► In today’s (Vancouver) Columbian — Woodland $52.8M school bond passes
► In today’s Kitsap Sun — South Kitsap, Mason County fire levies passing handily
► In today’s Daily News — Woodland voters approve bond for new high school
► In today’s Wenatchee World — Chelan, Douglas votes approve Town Toyota center bailout
► In today’s Wenatchee World — Other bonds, levies passing throughout NCW
► In today’s Walla Walla U-B — College Place school bond passing
► In today’s Spokesman-Review — Spokane Convention Center expansion measure passing
► In today’s News Tribune — Gig Harbor emergency services, Eatonville school levies passing
► In today’s (Everett) Herald — Bothell annexation failing; but school levies passing in Stanwood, Lakewood
Except in one of the state’s richest communities…
► In today’s Seattle Times — Mercer Island voters turn down bond measure for schools — The good news: Issaquah School District’s measure appeared to have won easy approval, with 69% support.
► In today’s Columbian — Firefighters endorse Inslee for governor — Democratic gubernatorial candidate Jay Inslee stood before more than 100 firefighters on Tuesday in Vancouver’s Esther Short Park to receive an endorsement from the state’s firefighters union and the International Association of Firefighters. Inslee expressed strong support for protecting the firefighters union’s collective bargaining rights, emphasized his blue-collar past and said he is dedicated to fighting for middle class workers. “We don’t win collective bargaining rights by being mild-mannered,” Inslee told the crowd.
► In today’s Columbian — Rep. Probst considering run against GOP Sen. Benton
► At AFL-CIO Now — ALEC disbands key task force as more corporations sever ties — The extremist American Legislative Exchange Council has announced it is disbanding its task force that developed and pushed the rash of voter suppression and “stand your ground ” laws passed in recent years by Republican-controlled state legislatures. But don’t believe that ALEC is backing off its attacks on workers, their wages and their unions. Meanwhile, the group continues to lose key members, with two more major companies severing ties with the right-wing group.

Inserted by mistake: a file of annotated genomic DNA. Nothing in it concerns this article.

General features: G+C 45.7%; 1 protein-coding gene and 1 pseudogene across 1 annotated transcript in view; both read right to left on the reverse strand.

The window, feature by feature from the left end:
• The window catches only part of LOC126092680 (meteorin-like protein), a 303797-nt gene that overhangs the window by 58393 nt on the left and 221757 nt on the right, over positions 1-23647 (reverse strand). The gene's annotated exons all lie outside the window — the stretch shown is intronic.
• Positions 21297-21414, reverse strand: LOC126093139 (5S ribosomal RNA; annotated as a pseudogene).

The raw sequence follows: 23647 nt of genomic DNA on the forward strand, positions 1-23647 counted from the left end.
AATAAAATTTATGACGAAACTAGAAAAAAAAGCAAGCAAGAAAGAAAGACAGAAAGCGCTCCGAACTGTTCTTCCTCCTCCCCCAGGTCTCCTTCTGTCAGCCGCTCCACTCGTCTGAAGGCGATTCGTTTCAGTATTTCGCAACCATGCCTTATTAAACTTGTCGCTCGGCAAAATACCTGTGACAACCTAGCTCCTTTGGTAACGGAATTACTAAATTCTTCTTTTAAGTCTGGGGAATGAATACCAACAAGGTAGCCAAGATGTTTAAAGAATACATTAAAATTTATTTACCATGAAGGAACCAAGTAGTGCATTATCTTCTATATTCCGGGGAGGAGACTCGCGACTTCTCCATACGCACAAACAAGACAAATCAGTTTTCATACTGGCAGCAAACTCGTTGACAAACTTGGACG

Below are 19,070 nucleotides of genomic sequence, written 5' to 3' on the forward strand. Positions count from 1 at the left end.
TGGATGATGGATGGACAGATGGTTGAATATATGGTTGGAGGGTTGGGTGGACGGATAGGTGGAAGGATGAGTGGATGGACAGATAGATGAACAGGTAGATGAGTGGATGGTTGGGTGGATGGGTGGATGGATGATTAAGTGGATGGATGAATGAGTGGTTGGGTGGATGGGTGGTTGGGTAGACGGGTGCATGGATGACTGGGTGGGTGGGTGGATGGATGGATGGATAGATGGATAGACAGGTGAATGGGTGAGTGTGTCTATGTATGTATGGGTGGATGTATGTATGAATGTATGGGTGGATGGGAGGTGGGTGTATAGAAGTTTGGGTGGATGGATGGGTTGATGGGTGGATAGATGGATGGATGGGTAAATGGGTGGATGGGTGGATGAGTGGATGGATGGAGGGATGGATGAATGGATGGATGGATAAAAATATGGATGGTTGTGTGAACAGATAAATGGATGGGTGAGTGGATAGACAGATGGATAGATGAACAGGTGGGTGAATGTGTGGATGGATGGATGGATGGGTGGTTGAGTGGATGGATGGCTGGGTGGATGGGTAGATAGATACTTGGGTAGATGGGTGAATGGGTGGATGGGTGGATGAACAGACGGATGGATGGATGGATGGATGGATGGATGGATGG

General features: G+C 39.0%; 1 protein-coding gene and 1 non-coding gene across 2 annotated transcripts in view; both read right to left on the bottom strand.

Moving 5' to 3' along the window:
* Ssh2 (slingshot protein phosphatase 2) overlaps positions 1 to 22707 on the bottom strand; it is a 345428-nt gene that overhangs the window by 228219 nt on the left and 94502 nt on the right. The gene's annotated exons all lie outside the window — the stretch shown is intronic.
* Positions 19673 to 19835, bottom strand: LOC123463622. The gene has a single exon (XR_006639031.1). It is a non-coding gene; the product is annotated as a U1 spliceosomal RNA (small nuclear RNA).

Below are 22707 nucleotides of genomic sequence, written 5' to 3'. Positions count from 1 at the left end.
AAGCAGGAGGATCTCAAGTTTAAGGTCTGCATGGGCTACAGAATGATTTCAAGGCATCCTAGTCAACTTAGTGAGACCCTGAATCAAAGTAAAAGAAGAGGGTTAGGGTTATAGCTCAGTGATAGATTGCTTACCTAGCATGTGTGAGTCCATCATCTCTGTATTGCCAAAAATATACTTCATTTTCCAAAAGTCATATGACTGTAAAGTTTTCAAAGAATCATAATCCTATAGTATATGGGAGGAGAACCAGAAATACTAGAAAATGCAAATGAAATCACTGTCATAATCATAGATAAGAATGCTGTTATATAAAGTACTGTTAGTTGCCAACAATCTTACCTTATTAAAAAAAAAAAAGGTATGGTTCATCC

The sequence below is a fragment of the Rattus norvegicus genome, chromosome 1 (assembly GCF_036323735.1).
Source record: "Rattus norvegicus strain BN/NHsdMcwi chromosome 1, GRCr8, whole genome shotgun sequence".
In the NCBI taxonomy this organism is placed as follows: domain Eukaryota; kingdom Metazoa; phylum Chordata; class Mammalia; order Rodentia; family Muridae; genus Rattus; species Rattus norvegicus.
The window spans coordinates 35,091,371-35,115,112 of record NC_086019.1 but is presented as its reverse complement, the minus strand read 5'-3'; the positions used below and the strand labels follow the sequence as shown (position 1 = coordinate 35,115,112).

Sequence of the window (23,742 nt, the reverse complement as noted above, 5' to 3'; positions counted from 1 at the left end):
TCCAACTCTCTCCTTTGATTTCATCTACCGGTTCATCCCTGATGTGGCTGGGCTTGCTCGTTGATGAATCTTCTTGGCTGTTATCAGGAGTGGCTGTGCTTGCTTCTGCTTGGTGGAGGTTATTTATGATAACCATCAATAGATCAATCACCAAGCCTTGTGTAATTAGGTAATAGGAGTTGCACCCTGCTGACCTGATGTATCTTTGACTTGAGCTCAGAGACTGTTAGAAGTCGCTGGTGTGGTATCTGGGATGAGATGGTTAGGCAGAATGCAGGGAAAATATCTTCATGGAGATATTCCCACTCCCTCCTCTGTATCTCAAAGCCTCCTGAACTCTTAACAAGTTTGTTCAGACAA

LOCAL UPDATE — Yesterday we shared the “ALEC Exposed” list of Washington state legislators with ties to ALEC, and invited readers to contact these legislatorsand urge them to drop all ties with ALEC. One reader asked Democratic Sen. Brian Hatfield, who responded, “In 16 years as a legislator, I’ve attended two (ALEC) meetings.”
► In today’s Seattle Times — Boeing supplier Spirit hopes to resume some shipments this week — Tornado-battered Spirit AeroSystems of Wichita, a key Boeing supplier, said it’s making progress on the recovery but told employees to stay home all this week unless called by their manager.
► In today’s Seattle Times — Future of Export-Import bank in doubt — Boeing has been the biggest benefactor of the bank. Its customers have received nearly half of all the loans made by the bank since 2007.
► At KING5.com — T-Mobile workers protest call center closures— T-Mobile’s decision to consolidate call centers, and close facilities in several states had people protesting at its Bellevue headquarters. “They’re closing call centers in the U.S., and keeping call centers open overseas,” said one protestor. “You don’t take 3,000 hard working Americans and give them the boot,” said Roland Ellis. “My job is secure for the moment, but put that in quotations.”
ALSO at The Stand — Tax Day is perfect day for T-Mobile to save U.S. jobs
► At SeattlePI.com — Tax Day protest at Amazon HQ (photos)
► In today’s (Everett) Herald — Talk begins on future of Everett mill site — Employees at the city’s last large waterfront mill worked their final shifts Sunday, and the city is already well under way with plans for the land. Ultimately, it will be up to property owner Kimberly-Clark to choose a buyer for the site. The company said it’s already had nibbles from potential buyers.